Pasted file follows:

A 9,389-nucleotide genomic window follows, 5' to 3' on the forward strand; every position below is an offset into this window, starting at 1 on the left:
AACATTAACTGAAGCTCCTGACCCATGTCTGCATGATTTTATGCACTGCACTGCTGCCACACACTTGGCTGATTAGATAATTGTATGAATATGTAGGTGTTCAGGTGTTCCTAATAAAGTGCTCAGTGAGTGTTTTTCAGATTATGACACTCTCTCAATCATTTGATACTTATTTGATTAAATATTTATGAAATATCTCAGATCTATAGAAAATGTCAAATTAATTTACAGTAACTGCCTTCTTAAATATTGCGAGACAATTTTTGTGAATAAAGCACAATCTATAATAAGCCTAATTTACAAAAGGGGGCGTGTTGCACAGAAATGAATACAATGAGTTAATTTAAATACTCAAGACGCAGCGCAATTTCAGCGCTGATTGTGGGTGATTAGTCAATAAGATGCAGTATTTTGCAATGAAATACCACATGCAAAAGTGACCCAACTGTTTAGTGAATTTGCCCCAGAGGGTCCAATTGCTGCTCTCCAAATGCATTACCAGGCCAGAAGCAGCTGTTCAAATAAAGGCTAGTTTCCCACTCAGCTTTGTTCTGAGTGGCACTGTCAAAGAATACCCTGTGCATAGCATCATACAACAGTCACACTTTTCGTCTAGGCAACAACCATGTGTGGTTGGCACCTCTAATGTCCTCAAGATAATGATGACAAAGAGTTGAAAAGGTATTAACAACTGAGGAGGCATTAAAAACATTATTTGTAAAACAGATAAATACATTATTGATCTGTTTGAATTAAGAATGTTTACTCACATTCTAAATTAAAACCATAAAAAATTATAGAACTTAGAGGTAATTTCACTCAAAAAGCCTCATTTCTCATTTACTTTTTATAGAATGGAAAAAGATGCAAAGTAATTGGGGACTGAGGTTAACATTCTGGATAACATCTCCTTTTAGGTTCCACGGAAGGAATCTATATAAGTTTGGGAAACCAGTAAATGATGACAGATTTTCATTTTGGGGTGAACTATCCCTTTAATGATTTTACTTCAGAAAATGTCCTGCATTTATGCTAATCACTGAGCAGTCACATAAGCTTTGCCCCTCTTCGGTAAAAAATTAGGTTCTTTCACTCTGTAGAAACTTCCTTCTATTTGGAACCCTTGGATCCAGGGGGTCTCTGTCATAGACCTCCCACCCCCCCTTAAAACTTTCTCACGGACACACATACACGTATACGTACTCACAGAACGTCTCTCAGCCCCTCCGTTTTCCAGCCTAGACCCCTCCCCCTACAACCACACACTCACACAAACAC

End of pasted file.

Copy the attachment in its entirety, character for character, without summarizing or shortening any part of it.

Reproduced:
A 9,389-nucleotide genomic window follows, 5' to 3' on the forward strand; every position below is an offset into this window, starting at 1 on the left:
AACATTAACTGAAGCTCCTGACCCATGTCTGCATGATTTTATGCACTGCACTGCTGCCACACACTTGGCTGATTAGATAATTGTATGAATATGTAGGTGTTCAGGTGTTCCTAATAAAGTGCTCAGTGAGTGTTTTTCAGATTATGACACTCTCTCAATCATTTGATACTTATTTGATTAAATATTTATGAAATATCTCAGATCTATAGAAAATGTCAAATTAATTTACAGTAACTGCCTTCTTAAATATTGCGAGACAATTTTTGTGAATAAAGCACAATCTATAATAAGCCTAATTTACAAAAGGGGGCGTGTTGCACAGAAATGAATACAATGAGTTAATTTAAATACTCAAGACGCAGCGCAATTTCAGCGCTGATTGTGGGTGATTAGTCAATAAGATGCAGTATTTTGCAATGAAATACCACATGCAAAAGTGACCCAACTGTTTAGTGAATTTGCCCCAGAGGGTCCAATTGCTGCTCTCCAAATGCATTACCAGGCCAGAAGCAGCTGTTCAAATAAAGGCTAGTTTCCCACTCAGCTTTGTTCTGAGTGGCACTGTCAAAGAATACCCTGTGCATAGCATCATACAACAGTCACACTTTTCGTCTAGGCAACAACCATGTGTGGTTGGCACCTCTAATGTCCTCAAGATAATGATGACAAAGAGTTGAAAAGGTATTAACAACTGAGGAGGCATTAAAAACATTATTTGTAAAACAGATAAATACATTATTGATCTGTTTGAATTAAGAATGTTTACTCACATTCTAAATTAAAACCATAAAAAATTATAGAACTTAGAGGTAATTTCACTCAAAAAGCCTCATTTCTCATTTACTTTTTATAGAATGGAAAAAGATGCAAAGTAATTGGGGACTGAGGTTAACATTCTGGATAACATCTCCTTTTAGGTTCCACGGAAGGAATCTATATAAGTTTGGGAAACCAGTAAATGATGACAGATTTTCATTTTGGGGTGAACTATCCCTTTAATGATTTTACTTCAGAAAATGTCCTGCATTTATGCTAATCACTGAGCAGTCACATAAGCTTTGCCCCTCTTCGGTAAAAAATTAGGTTCTTTCACTCTGTAGAAACTTCCTTCTATTTGGAACCCTTGGATCCAGGGGGTCTCTGTCATAGACCTCCCACCCCCCCTTAAAACTTTCTCACGGACACACATACACGTATACGTACTCACAGAACGTCTCTCAGCCCCTCCGTTTTCCAGCCTAGACCCCTCCCCCTACAACCACACACTCACACAAACAC